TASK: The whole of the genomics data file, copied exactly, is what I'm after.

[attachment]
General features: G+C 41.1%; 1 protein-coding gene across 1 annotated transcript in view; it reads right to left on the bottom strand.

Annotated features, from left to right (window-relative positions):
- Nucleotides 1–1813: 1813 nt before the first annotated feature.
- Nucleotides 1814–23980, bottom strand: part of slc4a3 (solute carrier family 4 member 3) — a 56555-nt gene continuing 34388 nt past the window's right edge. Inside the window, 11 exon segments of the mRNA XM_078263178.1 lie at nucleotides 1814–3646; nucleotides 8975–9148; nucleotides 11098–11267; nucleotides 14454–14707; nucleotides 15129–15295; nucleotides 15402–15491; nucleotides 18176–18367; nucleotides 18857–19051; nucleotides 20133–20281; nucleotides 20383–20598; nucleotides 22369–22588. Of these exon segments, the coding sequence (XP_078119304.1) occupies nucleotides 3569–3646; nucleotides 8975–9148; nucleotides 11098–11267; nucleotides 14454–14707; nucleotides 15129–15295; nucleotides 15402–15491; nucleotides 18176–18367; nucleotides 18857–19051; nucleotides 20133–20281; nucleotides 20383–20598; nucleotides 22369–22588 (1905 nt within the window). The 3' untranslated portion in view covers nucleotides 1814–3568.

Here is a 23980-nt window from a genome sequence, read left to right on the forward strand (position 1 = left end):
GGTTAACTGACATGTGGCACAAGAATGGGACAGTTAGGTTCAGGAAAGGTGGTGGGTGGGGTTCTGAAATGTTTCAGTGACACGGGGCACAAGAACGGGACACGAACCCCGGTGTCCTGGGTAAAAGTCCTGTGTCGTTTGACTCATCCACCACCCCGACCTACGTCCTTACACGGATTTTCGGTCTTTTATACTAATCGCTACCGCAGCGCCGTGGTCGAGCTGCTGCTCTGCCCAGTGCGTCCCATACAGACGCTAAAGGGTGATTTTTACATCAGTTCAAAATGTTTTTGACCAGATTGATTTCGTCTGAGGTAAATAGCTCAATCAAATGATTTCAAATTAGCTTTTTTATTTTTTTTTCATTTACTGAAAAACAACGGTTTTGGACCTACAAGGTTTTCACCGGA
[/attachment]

General features: G+C 41.1%; 1 protein-coding gene across 1 annotated transcript in view; it reads right to left on the bottom strand.

Annotated features, from left to right (window-relative positions):
- Nucleotides 1–1813: 1813 nt before the first annotated feature.
- Nucleotides 1814–23980, bottom strand: part of slc4a3 (solute carrier family 4 member 3) — a 56555-nt gene continuing 34388 nt past the window's right edge. Inside the window, 11 exon segments of the mRNA XM_078263178.1 lie at nucleotides 1814–3646; nucleotides 8975–9148; nucleotides 11098–11267; nucleotides 14454–14707; nucleotides 15129–15295; nucleotides 15402–15491; nucleotides 18176–18367; nucleotides 18857–19051; nucleotides 20133–20281; nucleotides 20383–20598; nucleotides 22369–22588. Of these exon segments, the coding sequence (XP_078119304.1) occupies nucleotides 3569–3646; nucleotides 8975–9148; nucleotides 11098–11267; nucleotides 14454–14707; nucleotides 15129–15295; nucleotides 15402–15491; nucleotides 18176–18367; nucleotides 18857–19051; nucleotides 20133–20281; nucleotides 20383–20598; nucleotides 22369–22588 (1905 nt within the window). The 3' untranslated portion in view covers nucleotides 1814–3568.

Here is a 23980-nt window from a genome sequence, read left to right on the forward strand (position 1 = left end):
GGTTAACTGACATGTGGCACAAGAATGGGACAGTTAGGTTCAGGAAAGGTGGTGGGTGGGGTTCTGAAATGTTTCAGTGACACGGGGCACAAGAACGGGACACGAACCCCGGTGTCCTGGGTAAAAGTCCTGTGTCGTTTGACTCATCCACCACCCCGACCTACGTCCTTACACGGATTTTCGGTCTTTTATACTAATCGCTACCGCAGCGCCGTGGTCGAGCTGCTGCTCTGCCCAGTGCGTCCCATACAGACGCTAAAGGGTGATTTTTACATCAGTTCAAAATGTTTTTGACCAGATTGATTTCGTCTGAGGTAAATAGCTCAATCAAATGATTTCAAATTAGCTTTTTTATTTTTTTTTCATTTACTGAAAAACAACGGTTTTGGACCTACAAGGTTTTCACCGGA